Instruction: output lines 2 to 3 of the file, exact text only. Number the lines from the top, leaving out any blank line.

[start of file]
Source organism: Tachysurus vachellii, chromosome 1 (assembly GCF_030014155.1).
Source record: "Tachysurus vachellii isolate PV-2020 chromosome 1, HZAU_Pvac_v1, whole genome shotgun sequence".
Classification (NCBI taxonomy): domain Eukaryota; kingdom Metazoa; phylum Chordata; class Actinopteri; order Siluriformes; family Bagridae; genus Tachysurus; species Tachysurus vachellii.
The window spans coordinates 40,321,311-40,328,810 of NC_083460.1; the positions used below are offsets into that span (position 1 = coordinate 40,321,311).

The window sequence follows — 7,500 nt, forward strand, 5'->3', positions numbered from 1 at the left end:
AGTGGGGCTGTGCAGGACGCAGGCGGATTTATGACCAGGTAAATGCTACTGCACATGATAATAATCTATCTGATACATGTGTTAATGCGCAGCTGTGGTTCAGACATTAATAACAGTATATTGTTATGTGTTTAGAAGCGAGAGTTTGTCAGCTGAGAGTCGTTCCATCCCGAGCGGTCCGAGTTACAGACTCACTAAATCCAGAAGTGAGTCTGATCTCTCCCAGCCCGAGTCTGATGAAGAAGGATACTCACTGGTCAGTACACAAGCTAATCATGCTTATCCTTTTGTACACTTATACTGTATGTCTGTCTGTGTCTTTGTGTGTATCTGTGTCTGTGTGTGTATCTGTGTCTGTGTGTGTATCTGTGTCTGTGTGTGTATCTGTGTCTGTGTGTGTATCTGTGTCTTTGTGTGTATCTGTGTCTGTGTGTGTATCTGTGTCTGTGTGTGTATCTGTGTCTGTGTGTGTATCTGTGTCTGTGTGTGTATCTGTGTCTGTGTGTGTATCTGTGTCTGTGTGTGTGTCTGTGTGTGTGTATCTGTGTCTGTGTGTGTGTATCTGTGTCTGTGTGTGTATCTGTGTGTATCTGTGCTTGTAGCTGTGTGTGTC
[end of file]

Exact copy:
Source record: "Tachysurus vachellii isolate PV-2020 chromosome 1, HZAU_Pvac_v1, whole genome shotgun sequence".
Classification (NCBI taxonomy): domain Eukaryota; kingdom Metazoa; phylum Chordata; class Actinopteri; order Siluriformes; family Bagridae; genus Tachysurus; species Tachysurus vachellii.